At the same time he was working on opening Rocco's on 22nd St. and starring in The Restaurant, DiSpirito published his first cookbook. In 2003 he released Flavor, which he wrote with Kris Sherer. The book is "interesting" with a "lively spirit," according to a Publishers Weekly reviewer—through which he shared his cooking theories along with the recipes.

DiSpirito followed up Flavor with Rocco's Italian-American, written with his mother, Nicolina DiSpirito, and Nina Lalli. This second cookbook focuses on his 107 Italian background, pairing the story of his mother's Italian upbringing and immigration to America along with a wide variety of recipes from this heritage. A critic writing inPublishers Weekly found Rocco's Italian-American"disappointing," especially in comparison toFlavor, calling the chef's writing "clunky" and his recipes "mundane." However, Booklistcontributor Mark Knoblauch disagreed, stating that the book "amply demonstrates [DiSpirito's] mastery of Italian cooking."

In 2005 DiSpirito released Rocco's 5 Minute Flavor, a cookbook with a gimmick—each recipe can be made within five minutes, contains only five ingredients, and costs no more than five dollars per serving. Knoblauch, again writing inBooklist, observed that while the book has "many ideas for saving time," the recipes also show ways of "maximizing flavors." A California Bookwatch reviewer agreed, calling the book "a real winner."

In an interview with Kathleen Sampey in ADWEEK, DiSpirito commented: "Truth is stranger than fiction. A restaurant is an extraordinary place. It's high pressure, high drama. People let their hair down in restaurants." He continued: "The kitchen of any restaurant is an incredibly structured, disciplined place—almost like a dictatorship. But there's an incredible amount of creative freedom, too, as you get better."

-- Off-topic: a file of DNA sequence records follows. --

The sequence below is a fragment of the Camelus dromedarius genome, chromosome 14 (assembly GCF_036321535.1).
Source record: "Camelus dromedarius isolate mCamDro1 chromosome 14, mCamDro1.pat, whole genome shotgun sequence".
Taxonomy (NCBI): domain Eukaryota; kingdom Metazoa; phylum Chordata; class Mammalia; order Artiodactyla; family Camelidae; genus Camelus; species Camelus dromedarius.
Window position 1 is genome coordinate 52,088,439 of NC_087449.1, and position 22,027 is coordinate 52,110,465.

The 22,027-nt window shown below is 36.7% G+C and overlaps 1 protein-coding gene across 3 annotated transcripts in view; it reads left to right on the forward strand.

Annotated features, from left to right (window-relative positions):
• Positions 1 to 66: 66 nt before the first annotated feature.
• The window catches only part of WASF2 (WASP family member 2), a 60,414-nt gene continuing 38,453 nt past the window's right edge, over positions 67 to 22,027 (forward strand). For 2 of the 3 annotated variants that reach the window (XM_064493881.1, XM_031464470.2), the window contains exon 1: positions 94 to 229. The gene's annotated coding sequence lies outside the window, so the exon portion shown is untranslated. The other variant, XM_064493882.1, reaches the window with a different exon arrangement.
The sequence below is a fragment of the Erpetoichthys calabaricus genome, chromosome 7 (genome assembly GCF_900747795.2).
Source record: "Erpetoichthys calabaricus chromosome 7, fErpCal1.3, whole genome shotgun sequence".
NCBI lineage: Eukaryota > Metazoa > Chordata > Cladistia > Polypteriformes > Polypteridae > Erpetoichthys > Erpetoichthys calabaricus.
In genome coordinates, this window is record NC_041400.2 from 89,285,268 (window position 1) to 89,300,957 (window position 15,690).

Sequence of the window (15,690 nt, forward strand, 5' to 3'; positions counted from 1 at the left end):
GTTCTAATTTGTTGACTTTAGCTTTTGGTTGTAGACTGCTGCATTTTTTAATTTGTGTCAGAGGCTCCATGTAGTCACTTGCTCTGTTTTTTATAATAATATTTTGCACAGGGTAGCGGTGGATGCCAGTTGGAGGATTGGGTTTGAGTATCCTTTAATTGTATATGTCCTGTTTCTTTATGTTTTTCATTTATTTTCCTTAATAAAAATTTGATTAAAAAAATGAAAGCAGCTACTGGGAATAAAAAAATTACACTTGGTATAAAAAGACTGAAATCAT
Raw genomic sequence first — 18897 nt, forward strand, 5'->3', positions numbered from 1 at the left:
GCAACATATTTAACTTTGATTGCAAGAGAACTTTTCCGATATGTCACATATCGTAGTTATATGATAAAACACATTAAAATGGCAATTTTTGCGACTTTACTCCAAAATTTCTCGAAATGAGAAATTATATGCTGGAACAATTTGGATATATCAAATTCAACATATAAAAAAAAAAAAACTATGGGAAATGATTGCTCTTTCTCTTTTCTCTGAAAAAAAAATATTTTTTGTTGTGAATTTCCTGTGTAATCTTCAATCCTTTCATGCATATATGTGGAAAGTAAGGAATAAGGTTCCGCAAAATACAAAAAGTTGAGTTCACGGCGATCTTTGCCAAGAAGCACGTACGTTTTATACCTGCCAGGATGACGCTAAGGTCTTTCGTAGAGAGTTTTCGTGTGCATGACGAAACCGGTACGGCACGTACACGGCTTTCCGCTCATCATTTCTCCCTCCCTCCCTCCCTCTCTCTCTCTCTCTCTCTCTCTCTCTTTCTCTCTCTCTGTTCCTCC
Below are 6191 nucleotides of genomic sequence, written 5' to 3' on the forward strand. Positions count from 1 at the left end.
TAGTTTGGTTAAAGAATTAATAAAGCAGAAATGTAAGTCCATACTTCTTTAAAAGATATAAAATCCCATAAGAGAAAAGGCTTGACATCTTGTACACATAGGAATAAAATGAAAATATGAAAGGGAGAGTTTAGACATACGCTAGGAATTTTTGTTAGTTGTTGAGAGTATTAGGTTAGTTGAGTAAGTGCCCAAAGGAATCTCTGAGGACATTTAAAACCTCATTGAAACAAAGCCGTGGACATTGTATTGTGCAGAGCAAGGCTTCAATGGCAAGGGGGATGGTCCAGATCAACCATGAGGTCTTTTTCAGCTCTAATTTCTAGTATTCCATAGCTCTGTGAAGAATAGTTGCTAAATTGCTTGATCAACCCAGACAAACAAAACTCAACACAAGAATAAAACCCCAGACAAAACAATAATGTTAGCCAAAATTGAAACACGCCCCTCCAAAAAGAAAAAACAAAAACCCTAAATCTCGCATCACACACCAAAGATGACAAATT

Adweek, July 14, 2003, Kathleen Sampey, "Rocco DiSpirito on the Spot," p. 26.

Booklist, November 1, 2004, Mark Knoblauch, review of Rocco's Italian-American, p. 453; January 1, 2006, Mark Knoblauch, review of Rocco's 5Minute Flavor, p. 42.

California Bookwatch, May, 2006, review of Rocco's 5 Minute Flavor.

Good Housekeeping, September, 2003, Joanne Kaufman, "Seasoned with Love: For This Celebrity Chef and His Mom, Cooking Is a Family Affair. Now They're Serving It Up on Reality TV's The Restaurant," p. 129; December, 2005, review ofRocco's 5-Minute Flavor, p. 57.

Library Journal, December 1, 2005, Christine Bulson, review of Rocco's 5 Minute Flavor, p. 159.

Nation's Restaurant News, April 26, 2004, "DiSpirito Countersuit Keeps Heat on Rocco's," p. 84; October 11, 2004, Erica Duecy, "DiSpirito's Union Pacific to Close; Tourondel Set to Take Over Lease," p. 1.

New York, April 26, 2004, Beth Landman, "Spaghetti Western."

Publishers Weekly, September 1, 2003, review ofFlavor, p. 81; October 11, 2004, review ofRocco's Italian-American, p. 71; October 31, 2005, review of Rocco's 5 Minute Flavor, p. 49.

Restaurant Hospitality, July, 2000, "Rocco on a Roll," interview with DiSpirito, p. 38.


Rocco DiSpirito Home Page,http://www.roccodispirito.com (July 11, 2006).